Yesterday, fourteen years ago we lived one of the darkest days in USA history. The 9-11 anniversary was everywhere on the internet and while I was browsing it I remember the ceremonies from 4 years ago. During the ceremony the speaker said that out of the horrible reality of the thousands who died that day and the collective fear that comes after, something good born that day. For years the only time New Yorker’s thought about their neighbors was to wish that they don’t bother, but that day was born a sense of concern, a need to know whether or not those living around you are well. Greeting neighbors and strangers became a habit.
The purpose of the attacks was to rob Americans the sense of freedom, of being able to go anywhere and talk about what they want with the person they want. Just after the attacks many were locked in their homes for fear of what might happen. They were afraid to be who they are, to live according to their beliefs and dreams.
Some terrorists live among us. I worked between terrorists, people who attack your lifestyle to steal your peace and your dreams. There are people who live their lives through others, some are just imitators but few others steal your peace, sabotage your work and stand in your way like a road block. During my lean journey I found some terrorists, people who try to undermine our efforts, kidnapped our ideas and ultimately control our actions. For a lean implementation success, people is the most important asset. It is possible to show respect on different ways.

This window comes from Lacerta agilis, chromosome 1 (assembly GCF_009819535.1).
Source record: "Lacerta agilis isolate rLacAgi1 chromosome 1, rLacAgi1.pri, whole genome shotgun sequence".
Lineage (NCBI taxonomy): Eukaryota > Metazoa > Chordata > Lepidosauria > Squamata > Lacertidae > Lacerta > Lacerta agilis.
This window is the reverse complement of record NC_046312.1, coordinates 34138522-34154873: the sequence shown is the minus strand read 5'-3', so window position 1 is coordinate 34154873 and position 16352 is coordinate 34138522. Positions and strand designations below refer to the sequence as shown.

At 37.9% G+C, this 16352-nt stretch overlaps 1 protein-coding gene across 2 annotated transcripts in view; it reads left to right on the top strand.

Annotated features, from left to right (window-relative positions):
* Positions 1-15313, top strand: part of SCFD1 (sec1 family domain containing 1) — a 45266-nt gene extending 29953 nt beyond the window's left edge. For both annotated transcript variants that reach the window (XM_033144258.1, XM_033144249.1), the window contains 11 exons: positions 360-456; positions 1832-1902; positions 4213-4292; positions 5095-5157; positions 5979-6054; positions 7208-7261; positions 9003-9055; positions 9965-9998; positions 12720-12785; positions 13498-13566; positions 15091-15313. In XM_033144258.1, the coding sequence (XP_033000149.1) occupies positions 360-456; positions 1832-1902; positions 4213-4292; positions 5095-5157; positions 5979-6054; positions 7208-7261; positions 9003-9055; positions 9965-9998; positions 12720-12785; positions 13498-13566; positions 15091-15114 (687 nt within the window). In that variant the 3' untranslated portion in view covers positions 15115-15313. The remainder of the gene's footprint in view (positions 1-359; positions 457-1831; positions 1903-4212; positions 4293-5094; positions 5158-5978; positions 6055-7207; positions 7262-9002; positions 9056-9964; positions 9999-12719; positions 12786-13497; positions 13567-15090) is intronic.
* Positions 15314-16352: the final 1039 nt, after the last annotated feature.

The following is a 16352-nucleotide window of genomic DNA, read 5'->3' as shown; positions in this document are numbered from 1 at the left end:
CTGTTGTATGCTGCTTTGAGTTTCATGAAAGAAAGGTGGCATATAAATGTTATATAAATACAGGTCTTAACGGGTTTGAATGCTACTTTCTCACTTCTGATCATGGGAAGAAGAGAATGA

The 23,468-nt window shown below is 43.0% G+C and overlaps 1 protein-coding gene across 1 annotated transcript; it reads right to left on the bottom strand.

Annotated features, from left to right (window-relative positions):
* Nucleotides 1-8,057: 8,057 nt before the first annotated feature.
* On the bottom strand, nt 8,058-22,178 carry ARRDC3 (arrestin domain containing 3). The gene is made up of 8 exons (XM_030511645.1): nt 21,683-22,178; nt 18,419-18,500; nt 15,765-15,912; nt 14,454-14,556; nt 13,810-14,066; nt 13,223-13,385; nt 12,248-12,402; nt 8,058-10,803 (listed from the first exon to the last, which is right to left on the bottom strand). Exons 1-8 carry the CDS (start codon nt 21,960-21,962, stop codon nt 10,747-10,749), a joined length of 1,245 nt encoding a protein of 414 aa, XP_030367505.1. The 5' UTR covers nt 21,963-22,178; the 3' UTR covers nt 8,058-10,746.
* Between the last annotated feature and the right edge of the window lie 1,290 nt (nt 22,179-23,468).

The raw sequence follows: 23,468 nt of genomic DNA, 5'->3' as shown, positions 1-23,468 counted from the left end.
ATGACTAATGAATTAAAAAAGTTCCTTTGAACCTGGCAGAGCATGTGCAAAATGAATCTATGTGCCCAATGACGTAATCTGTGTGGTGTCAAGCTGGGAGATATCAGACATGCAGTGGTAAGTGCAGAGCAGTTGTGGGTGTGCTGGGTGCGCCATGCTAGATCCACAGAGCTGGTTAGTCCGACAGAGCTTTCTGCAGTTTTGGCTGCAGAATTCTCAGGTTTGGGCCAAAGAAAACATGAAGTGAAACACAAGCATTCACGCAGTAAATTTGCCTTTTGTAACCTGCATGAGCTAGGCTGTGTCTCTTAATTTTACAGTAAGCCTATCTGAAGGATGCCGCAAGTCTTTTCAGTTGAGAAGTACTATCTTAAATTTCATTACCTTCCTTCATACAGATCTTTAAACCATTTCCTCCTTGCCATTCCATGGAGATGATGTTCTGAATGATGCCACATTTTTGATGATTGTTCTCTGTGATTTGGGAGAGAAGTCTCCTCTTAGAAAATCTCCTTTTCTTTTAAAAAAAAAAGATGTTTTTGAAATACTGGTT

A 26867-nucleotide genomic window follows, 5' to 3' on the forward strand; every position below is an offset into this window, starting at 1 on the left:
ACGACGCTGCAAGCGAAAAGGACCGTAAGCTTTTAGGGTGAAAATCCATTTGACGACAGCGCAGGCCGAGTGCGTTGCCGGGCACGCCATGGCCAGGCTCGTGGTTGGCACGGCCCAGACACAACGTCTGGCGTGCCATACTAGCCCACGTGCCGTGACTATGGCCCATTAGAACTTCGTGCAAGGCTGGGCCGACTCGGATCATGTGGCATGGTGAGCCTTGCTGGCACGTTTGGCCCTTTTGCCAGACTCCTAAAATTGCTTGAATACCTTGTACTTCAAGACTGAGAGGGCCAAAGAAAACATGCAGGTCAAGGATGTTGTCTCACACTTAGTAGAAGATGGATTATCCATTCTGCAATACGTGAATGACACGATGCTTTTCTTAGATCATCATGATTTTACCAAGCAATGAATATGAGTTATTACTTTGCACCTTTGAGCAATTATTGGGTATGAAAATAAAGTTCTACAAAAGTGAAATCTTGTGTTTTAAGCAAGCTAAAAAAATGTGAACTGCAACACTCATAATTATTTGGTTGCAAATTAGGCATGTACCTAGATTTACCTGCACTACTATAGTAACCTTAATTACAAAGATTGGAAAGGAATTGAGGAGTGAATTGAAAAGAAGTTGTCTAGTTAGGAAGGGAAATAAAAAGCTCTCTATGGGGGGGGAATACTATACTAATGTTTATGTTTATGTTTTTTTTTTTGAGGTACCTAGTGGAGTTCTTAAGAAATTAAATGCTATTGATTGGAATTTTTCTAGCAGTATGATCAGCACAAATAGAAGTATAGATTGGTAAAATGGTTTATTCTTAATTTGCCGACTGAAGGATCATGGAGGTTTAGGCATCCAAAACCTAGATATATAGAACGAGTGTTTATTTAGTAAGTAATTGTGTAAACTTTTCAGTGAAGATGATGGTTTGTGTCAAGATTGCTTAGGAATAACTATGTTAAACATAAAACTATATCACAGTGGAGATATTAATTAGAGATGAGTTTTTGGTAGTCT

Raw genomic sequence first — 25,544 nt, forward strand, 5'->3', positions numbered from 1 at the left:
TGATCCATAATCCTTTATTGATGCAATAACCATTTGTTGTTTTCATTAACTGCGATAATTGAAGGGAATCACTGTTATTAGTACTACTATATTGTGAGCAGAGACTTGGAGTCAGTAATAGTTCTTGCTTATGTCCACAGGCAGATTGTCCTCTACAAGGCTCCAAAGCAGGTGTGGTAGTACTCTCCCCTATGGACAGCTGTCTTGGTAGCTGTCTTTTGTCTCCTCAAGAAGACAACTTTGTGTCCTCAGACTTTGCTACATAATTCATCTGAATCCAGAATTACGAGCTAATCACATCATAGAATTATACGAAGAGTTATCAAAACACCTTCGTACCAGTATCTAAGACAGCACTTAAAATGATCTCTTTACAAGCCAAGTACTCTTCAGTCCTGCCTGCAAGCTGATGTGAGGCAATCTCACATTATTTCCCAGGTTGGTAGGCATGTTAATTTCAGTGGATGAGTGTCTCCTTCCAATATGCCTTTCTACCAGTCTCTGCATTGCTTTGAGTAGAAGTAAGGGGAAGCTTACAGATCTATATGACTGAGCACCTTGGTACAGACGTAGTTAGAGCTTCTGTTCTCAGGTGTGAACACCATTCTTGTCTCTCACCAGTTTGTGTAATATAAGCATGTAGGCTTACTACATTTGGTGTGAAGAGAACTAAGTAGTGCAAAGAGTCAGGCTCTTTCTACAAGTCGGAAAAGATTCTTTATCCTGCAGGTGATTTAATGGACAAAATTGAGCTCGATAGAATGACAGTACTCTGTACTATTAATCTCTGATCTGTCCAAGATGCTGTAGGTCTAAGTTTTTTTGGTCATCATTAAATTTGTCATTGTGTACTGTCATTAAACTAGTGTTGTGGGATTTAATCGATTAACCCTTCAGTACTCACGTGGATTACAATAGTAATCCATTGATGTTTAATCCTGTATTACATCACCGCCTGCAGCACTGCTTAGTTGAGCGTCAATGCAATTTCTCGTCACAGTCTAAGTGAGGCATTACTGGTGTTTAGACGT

If that sense of neighborhood really born that day, then it was also the day on which the neighbors start to show respect to each other, respect on the form of being humble and humility and understand that there things bigger than them and together they will be better prepared to face any challenge.
Back in the gemba, there are people who plays the role of terrorists who plant the seeds of fear and distrust on their peers. Our role as managers and lean students is to educate and support our employees through training and by showing respect during our gemba walks. America is now better because we learn that we have people around that don’t believe in what we believe but if we respect those that share our believes, they will be there with us whenever we need them. Our work places will be better when respect for the people become one of our priorities, never forget that.